Bobrauschenbergamerica | Performing Arts Review | Chicago Reader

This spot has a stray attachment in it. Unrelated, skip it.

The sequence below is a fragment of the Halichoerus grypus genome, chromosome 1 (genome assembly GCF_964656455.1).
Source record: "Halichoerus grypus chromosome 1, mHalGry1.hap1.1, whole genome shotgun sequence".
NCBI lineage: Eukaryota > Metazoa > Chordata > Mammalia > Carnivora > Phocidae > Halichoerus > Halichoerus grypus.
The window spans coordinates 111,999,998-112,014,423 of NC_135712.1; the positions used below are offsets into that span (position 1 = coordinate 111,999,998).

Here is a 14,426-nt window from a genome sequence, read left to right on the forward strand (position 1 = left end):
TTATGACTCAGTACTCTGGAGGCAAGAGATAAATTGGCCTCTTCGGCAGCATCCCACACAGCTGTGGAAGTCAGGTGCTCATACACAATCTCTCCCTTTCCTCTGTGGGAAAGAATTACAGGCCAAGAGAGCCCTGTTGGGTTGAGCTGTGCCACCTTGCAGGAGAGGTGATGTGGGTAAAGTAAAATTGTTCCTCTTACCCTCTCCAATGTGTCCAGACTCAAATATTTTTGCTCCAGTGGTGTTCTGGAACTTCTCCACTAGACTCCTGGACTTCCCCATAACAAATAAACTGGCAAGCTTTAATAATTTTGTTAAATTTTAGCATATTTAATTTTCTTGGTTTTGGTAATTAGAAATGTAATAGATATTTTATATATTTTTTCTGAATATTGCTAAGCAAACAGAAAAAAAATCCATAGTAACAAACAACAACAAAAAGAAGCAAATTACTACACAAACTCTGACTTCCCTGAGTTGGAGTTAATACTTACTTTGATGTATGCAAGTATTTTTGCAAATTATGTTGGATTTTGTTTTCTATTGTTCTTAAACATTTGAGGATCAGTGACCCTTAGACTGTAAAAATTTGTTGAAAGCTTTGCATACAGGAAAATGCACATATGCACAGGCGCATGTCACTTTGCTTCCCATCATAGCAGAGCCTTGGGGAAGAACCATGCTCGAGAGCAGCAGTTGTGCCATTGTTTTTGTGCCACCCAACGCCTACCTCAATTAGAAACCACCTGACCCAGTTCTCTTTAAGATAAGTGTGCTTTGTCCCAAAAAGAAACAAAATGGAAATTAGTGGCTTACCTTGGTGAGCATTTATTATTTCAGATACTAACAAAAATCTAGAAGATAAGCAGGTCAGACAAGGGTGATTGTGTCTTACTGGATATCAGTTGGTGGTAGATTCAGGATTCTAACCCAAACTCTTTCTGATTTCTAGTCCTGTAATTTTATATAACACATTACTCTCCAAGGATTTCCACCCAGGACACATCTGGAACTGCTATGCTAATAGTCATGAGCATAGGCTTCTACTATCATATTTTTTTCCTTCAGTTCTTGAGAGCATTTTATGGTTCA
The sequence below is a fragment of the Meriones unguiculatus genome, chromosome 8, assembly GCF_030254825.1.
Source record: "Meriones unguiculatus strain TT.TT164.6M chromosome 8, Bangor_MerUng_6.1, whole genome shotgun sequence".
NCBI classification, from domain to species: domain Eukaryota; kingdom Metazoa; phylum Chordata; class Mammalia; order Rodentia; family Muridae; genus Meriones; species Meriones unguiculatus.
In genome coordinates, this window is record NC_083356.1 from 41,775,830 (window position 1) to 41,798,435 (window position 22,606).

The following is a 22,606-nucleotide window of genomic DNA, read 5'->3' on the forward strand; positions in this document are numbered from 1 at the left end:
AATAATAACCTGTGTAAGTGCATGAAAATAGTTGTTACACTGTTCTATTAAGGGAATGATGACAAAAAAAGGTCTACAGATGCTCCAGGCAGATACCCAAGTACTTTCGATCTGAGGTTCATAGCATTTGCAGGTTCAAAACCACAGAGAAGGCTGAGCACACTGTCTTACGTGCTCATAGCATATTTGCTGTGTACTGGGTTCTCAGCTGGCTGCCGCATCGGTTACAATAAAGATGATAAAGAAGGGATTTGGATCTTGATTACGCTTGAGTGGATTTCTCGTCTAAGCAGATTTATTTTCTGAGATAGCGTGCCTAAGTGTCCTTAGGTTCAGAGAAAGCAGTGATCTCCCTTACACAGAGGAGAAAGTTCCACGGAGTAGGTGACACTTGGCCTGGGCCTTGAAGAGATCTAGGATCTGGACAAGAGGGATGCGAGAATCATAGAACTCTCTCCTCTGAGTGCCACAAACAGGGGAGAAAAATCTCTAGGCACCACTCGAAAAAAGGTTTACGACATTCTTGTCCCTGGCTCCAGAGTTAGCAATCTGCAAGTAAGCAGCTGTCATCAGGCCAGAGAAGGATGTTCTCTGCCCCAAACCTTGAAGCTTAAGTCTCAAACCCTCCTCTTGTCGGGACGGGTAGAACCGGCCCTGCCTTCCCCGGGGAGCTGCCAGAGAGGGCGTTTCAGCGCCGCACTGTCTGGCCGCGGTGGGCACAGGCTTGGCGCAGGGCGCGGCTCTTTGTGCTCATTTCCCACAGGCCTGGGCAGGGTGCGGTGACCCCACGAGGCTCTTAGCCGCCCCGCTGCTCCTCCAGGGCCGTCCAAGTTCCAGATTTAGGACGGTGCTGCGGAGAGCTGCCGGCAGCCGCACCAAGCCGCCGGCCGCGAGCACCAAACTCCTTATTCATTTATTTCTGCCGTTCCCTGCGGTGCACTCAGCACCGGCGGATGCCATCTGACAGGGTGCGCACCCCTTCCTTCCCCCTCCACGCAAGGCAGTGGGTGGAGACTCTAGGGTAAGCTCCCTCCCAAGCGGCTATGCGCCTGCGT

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Playwright Charles L. Mee, darling of the American quasi avant-garde, delivers his usual pretentious noodlings in this aimless 2001 piece, which Robert Rauschenberg called a "parody of cliches of my thinking." He was being generous. If you believe the critics, Mee's 43 unrelated scenes--a homeless person directs an imaginary action movie, a scientist marvels at the basics of relativity, a guy dives repeatedly into a pile of laundry, everyone square-dances--explore the American ideals embodied in Rauschenberg's exquisitely chaotic works. But in truth Mee's seemingly unedited material is emptier than the all-white canvases. Hometown Theatre Project's debut, employing mostly current Northwestern students and recent grads, isn't visually or stylistically coherent, but its manicured exuberance occasionally charms. Through 9/10: Thu-Sat 8 PM, Sun 2 PM, Spareroom, 2416 W. North, 847-800-8925, $10-$15.

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